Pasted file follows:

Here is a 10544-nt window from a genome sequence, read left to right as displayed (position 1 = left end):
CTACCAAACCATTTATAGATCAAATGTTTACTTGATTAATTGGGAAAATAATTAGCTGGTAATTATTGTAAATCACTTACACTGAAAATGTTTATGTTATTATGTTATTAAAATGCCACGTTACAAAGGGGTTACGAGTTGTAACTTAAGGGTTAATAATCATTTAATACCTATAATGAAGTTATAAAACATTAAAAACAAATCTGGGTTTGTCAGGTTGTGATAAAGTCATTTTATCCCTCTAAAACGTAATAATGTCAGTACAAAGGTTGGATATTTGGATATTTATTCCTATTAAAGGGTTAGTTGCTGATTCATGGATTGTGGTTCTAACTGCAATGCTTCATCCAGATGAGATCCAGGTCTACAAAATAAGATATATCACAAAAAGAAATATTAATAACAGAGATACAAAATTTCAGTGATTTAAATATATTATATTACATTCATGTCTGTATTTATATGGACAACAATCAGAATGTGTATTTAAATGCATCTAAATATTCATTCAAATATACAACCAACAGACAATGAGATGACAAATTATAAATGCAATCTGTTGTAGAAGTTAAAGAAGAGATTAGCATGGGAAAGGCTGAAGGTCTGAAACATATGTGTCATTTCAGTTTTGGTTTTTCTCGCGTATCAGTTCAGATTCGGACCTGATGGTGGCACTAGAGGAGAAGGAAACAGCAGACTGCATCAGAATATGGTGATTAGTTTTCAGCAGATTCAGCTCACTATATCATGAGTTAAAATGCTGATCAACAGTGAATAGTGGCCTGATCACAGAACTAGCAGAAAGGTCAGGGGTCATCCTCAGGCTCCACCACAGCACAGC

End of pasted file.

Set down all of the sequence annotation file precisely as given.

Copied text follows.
Here is a 10544-nt window from a genome sequence, read left to right as displayed (position 1 = left end):
CTACCAAACCATTTATAGATCAAATGTTTACTTGATTAATTGGGAAAATAATTAGCTGGTAATTATTGTAAATCACTTACACTGAAAATGTTTATGTTATTATGTTATTAAAATGCCACGTTACAAAGGGGTTACGAGTTGTAACTTAAGGGTTAATAATCATTTAATACCTATAATGAAGTTATAAAACATTAAAAACAAATCTGGGTTTGTCAGGTTGTGATAAAGTCATTTTATCCCTCTAAAACGTAATAATGTCAGTACAAAGGTTGGATATTTGGATATTTATTCCTATTAAAGGGTTAGTTGCTGATTCATGGATTGTGGTTCTAACTGCAATGCTTCATCCAGATGAGATCCAGGTCTACAAAATAAGATATATCACAAAAAGAAATATTAATAACAGAGATACAAAATTTCAGTGATTTAAATATATTATATTACATTCATGTCTGTATTTATATGGACAACAATCAGAATGTGTATTTAAATGCATCTAAATATTCATTCAAATATACAACCAACAGACAATGAGATGACAAATTATAAATGCAATCTGTTGTAGAAGTTAAAGAAGAGATTAGCATGGGAAAGGCTGAAGGTCTGAAACATATGTGTCATTTCAGTTTTGGTTTTTCTCGCGTATCAGTTCAGATTCGGACCTGATGGTGGCACTAGAGGAGAAGGAAACAGCAGACTGCATCAGAATATGGTGATTAGTTTTCAGCAGATTCAGCTCACTATATCATGAGTTAAAATGCTGATCAACAGTGAATAGTGGCCTGATCACAGAACTAGCAGAAAGGTCAGGGGTCATCCTCAGGCTCCACCACAGCACAGC